DENVER - A plan to buy water in the Animas-La Plata project won support from the Colorado Water Conservation Board on
The idea pushed by Sen. Bruce Whitehead, D-Hesperus, now needs approval from the Legislature.
The 10,460 acre-feet of water at stake is more than enough to cover any city water shortages predicted for Southwest
Colorado in the next 20 years.
Whitehead had pushed for the $36 million deal in his previous job as a CWCB board member, but the state never had
Now, it appears that the stars have aligned, and this may be possible," Whitehead said.
The latest predictions of natural gas and oil tax money - which funds water projects - shows the potential for up to
$40 million next year to refill the nearly empty savings accounts for water.
The state always has had the option to buy water in the new reservoir southwest of Durango, but the window of
opportunity to complete the sale probably will close next year, after the reservoir is full.
If the state does not buy the water, it would go to the Southern Ute and Ute Mountain Ute Indian tribes, which already
own 33,050 acre-feet each.
There is great support in the Southwest Colorado basin for the state's involvement in this," said April Montgomery,who represents the area on the water board.
The board voted 7-0 to support the concept, but it would have to vote again later this year to complete the sale.
Colorado could use the water to help hold off an interstate water war. If the four states in the Upper Colorado River
Basin have to send water downstream to fulfill the Colorado River Compact, this state could use its share of Animas-La
Plata water to keep downstream states satisfied, according to a water board memo.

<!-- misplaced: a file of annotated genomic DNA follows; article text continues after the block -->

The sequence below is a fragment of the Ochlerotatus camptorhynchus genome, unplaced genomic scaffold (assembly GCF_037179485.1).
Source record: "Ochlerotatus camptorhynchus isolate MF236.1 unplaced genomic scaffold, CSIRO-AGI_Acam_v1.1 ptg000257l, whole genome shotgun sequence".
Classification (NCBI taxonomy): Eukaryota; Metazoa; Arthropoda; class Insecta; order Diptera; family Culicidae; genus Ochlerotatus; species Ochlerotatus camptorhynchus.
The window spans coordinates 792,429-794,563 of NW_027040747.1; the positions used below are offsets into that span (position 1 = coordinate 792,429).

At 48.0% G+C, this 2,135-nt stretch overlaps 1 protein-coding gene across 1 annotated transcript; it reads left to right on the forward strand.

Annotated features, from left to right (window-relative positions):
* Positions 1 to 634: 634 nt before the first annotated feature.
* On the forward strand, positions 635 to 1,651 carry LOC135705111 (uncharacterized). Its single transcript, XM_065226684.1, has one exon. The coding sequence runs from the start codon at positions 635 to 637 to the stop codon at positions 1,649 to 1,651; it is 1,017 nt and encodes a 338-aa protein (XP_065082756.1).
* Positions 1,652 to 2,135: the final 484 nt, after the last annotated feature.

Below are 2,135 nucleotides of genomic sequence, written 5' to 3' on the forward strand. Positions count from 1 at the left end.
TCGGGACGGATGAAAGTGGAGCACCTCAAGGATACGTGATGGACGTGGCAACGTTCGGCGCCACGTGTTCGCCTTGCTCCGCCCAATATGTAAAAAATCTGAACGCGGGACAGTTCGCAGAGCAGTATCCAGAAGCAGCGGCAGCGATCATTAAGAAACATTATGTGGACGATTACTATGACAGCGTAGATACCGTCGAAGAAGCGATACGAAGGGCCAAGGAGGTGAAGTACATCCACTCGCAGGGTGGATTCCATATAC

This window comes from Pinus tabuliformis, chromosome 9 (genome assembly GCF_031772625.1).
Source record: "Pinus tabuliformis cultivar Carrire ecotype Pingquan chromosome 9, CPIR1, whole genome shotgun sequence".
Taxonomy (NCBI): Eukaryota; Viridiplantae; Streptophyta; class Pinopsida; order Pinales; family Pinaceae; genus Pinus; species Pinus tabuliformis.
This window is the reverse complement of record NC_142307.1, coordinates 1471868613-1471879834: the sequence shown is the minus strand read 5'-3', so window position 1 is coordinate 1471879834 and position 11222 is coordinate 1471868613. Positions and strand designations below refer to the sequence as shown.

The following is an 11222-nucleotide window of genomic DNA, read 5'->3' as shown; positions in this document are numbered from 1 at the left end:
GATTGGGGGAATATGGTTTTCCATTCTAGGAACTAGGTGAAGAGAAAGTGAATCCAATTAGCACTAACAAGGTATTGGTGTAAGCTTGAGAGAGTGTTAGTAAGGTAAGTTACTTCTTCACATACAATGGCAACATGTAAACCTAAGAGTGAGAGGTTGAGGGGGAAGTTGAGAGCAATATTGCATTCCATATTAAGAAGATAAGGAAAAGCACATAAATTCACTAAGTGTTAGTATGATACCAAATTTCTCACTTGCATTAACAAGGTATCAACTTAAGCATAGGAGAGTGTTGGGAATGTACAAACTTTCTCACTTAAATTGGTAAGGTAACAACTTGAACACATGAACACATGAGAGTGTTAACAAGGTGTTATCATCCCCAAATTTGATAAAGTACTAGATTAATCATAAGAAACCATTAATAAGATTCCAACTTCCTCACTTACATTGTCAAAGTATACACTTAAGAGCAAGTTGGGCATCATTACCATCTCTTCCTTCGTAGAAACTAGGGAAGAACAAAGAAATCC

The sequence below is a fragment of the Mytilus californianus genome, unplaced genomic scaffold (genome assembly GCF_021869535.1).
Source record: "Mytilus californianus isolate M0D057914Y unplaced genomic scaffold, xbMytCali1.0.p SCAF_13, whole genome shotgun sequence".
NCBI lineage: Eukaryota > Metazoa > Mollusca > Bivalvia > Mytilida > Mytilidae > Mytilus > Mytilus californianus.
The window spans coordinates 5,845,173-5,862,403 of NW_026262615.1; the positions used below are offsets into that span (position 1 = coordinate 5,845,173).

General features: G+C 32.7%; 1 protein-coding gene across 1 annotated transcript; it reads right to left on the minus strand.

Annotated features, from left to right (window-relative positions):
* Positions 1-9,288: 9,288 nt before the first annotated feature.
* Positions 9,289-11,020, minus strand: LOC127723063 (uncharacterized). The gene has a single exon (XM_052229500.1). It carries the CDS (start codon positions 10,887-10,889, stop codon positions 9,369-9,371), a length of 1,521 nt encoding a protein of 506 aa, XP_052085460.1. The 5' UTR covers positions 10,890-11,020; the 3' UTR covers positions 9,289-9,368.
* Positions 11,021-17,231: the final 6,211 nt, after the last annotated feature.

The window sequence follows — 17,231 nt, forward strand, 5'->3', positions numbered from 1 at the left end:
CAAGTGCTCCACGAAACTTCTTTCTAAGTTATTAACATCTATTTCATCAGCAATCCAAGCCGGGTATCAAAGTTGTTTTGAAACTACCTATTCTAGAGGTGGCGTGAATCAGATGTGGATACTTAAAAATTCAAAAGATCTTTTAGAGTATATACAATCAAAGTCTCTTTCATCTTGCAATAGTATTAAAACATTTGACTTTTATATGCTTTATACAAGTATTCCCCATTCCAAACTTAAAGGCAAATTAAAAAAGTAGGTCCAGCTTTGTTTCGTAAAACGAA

If the state buys into Animas-La Plata, it would get a vote on the seven-member board that will operate the
The Southern Ute tribe supports more state involvement in Animas-La Plata, said Scott McElroy, a lawyer for the tribe,during Monday's water board meeting.
However, if the state does not make the multimillion-dollar purchase, the Ute tribes would get the water for no cost.
In that case, the tribes might be willing to sell the water to districts in Southwest Colorado, McElroy said.
Congress requires the water to be used by cities and industry, not farmers.
Under the plan Whitehead proposes, Colorado would buy the water from the U.S. Bureau of Reclamation, which built the
dam.The cost originally was
$28 million, but because the state waited so many years to buy, the federal government will add interest charges of
$6.7 million, according to the CWCB memo.
If the Legislature approves, the water board could choose to spend up to $12 million for three consecutive years to buy
some or all of the 10,460 acre-feet in the reservoir.
Gov. Bill Ritter and his Department of Natural Resources back the idea, said Jim Martin, the department's head.
The plan will be offered as an amendment to House Bill 1250, a bill that funds water projects around the state. The
Senate Agriculture Committee has not scheduled a hearing for the bill yet.